On Auteurship in Games – and what makes them art. Clint Hocking, creator of Far Cry 2 and one of my favorite developers lays his view of game design and his worldview on the line:
Every other artistic medium is authored in the traditional sense: the message passes down from author to audience through the medium. But games (as we know) are different. Input is expression, and when players input their expression it passes back into the medium, where it feeds back against predictions the author(s) made about the kinds of things players might express (never reaching the author directly).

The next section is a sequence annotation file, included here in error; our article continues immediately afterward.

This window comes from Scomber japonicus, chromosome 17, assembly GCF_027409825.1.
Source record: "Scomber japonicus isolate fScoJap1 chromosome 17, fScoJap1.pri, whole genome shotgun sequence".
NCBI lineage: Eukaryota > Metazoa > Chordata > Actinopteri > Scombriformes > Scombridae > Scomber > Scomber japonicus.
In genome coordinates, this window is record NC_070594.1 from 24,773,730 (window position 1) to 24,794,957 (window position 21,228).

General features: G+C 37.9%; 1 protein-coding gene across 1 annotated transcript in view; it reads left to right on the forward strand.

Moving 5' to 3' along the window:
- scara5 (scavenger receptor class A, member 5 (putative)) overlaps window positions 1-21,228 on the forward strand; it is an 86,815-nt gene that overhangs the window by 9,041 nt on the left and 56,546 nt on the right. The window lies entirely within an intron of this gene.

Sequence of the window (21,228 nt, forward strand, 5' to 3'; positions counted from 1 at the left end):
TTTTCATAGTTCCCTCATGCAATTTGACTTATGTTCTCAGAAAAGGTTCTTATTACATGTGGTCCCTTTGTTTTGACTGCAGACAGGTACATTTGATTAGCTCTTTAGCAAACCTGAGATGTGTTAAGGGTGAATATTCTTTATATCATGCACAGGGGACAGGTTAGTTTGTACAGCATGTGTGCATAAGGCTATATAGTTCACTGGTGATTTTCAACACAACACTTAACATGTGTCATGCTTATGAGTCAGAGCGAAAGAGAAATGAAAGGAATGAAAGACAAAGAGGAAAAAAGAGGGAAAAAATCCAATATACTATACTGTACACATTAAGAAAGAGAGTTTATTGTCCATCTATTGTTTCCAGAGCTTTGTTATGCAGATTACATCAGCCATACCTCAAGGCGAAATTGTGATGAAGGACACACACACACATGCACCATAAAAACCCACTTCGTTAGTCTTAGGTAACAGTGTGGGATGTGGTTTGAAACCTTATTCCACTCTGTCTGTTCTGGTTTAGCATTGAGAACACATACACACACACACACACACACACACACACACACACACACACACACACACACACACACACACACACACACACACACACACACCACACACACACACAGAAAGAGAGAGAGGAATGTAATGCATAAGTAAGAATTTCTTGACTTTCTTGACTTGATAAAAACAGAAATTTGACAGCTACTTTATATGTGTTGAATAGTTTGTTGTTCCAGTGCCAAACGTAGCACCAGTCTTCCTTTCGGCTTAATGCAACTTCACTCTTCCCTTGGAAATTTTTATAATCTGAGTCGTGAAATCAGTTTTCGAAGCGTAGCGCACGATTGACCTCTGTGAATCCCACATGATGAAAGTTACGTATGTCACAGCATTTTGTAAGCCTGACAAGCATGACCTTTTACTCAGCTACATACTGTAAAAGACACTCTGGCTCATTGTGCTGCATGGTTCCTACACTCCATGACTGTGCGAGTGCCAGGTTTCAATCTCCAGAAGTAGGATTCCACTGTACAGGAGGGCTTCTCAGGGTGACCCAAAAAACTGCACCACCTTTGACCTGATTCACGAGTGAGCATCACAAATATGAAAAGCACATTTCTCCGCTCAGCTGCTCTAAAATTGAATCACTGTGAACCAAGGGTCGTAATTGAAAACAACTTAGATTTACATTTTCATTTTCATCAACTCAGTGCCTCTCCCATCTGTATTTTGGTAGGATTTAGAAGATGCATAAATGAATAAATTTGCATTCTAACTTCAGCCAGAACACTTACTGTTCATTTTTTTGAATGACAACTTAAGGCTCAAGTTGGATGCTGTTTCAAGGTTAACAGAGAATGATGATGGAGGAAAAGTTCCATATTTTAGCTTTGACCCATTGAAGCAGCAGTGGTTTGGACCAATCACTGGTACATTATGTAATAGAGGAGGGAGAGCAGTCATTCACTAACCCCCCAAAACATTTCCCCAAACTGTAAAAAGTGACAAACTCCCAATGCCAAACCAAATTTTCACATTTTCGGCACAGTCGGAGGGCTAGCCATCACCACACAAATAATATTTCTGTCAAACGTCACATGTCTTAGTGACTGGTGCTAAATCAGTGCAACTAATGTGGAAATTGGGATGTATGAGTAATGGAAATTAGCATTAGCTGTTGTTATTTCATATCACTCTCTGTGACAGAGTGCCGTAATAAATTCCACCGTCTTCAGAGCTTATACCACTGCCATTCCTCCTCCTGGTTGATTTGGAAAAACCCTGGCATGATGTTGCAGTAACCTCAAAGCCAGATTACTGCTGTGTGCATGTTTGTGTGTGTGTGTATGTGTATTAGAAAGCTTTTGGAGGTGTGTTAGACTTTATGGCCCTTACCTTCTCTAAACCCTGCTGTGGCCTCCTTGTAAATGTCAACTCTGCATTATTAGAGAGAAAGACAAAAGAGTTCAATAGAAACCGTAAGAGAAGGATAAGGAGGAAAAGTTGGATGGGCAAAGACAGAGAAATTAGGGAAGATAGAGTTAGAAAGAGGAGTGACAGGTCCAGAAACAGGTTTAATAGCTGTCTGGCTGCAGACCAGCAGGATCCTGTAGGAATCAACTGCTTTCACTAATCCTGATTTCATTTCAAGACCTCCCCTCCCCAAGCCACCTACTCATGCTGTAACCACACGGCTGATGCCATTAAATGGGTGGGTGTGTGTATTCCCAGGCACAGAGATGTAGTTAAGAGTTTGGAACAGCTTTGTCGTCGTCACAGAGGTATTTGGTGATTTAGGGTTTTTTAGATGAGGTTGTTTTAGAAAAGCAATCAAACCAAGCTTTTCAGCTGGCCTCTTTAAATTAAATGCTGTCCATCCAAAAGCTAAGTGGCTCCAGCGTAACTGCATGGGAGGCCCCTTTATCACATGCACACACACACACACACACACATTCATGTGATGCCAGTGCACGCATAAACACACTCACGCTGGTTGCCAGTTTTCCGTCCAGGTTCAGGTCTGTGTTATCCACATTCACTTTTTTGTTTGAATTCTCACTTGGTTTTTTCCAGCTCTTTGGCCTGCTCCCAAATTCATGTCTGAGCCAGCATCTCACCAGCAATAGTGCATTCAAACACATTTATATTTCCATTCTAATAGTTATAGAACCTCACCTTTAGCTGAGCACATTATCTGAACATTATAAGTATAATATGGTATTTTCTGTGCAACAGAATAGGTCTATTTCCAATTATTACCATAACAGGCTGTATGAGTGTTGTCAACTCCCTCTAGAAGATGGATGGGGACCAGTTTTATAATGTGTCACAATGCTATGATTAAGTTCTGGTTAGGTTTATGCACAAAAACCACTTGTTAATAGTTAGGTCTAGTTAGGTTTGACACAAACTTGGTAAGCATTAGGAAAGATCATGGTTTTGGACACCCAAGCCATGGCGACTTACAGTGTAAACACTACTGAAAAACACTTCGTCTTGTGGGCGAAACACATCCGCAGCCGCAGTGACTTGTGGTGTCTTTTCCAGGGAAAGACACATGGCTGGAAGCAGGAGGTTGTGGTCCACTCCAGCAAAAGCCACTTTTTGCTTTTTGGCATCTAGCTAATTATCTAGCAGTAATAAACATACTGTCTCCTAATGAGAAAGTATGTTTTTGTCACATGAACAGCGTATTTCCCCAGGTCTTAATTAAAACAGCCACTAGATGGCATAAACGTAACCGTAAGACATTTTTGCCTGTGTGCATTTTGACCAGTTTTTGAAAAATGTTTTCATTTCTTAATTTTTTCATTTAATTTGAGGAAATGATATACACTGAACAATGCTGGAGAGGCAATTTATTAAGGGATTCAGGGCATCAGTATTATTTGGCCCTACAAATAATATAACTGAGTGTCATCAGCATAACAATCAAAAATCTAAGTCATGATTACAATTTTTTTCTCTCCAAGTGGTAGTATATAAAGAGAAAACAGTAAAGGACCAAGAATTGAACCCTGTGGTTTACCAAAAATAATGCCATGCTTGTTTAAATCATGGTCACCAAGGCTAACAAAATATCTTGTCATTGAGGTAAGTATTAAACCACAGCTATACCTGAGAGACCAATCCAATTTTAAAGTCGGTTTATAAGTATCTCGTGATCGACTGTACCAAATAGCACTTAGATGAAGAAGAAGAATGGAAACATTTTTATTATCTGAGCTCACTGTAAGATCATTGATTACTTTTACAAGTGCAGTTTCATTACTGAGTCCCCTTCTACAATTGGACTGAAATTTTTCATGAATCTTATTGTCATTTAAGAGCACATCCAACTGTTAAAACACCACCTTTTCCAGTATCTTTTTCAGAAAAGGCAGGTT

In McLuhan-ian terms the message of all (okay, most) other media is that the Author is ‘above’ and ‘primary’ and that meaning and art ‘declines’ from His Wisdom and Grace. The message of games is that the Author has ‘recused’ Himself and that he has willingly set himself outside the system of his work so that meaning and art can ‘incline’ from the Player.
That’s, like, the most beautiful thing ever.
It gets even more interesting, candid and relevant for this particular blog after that part. If you’re interested in the artistic validity of video games and how Christians should think about it, this (as well as the New York Times article he references) should give you something to chew on for a few weeks, months, or years.